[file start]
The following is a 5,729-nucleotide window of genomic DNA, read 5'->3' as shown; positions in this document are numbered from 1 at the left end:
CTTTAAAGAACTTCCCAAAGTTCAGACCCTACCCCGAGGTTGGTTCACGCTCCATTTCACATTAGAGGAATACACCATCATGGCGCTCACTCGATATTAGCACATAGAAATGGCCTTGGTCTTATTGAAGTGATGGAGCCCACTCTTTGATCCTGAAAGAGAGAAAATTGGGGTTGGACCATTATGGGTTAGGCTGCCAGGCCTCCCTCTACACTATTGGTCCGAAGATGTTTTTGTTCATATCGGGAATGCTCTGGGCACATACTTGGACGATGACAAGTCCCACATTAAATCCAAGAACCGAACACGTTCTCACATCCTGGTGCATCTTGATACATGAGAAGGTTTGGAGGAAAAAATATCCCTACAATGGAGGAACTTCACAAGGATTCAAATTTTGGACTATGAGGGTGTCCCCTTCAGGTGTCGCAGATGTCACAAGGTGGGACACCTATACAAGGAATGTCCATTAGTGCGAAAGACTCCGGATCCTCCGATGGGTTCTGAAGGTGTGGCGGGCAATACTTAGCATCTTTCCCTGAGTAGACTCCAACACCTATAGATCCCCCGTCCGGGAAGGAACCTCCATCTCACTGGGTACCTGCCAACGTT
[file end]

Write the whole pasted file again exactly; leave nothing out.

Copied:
The following is a 5,729-nucleotide window of genomic DNA, read 5'->3' as shown; positions in this document are numbered from 1 at the left end:
CTTTAAAGAACTTCCCAAAGTTCAGACCCTACCCCGAGGTTGGTTCACGCTCCATTTCACATTAGAGGAATACACCATCATGGCGCTCACTCGATATTAGCACATAGAAATGGCCTTGGTCTTATTGAAGTGATGGAGCCCACTCTTTGATCCTGAAAGAGAGAAAATTGGGGTTGGACCATTATGGGTTAGGCTGCCAGGCCTCCCTCTACACTATTGGTCCGAAGATGTTTTTGTTCATATCGGGAATGCTCTGGGCACATACTTGGACGATGACAAGTCCCACATTAAATCCAAGAACCGAACACGTTCTCACATCCTGGTGCATCTTGATACATGAGAAGGTTTGGAGGAAAAAATATCCCTACAATGGAGGAACTTCACAAGGATTCAAATTTTGGACTATGAGGGTGTCCCCTTCAGGTGTCGCAGATGTCACAAGGTGGGACACCTATACAAGGAATGTCCATTAGTGCGAAAGACTCCGGATCCTCCGATGGGTTCTGAAGGTGTGGCGGGCAATACTTAGCATCTTTCCCTGAGTAGACTCCAACACCTATAGATCCCCCGTCCGGGAAGGAACCTCCATCTCACTGGGTACCTGCCAACGTT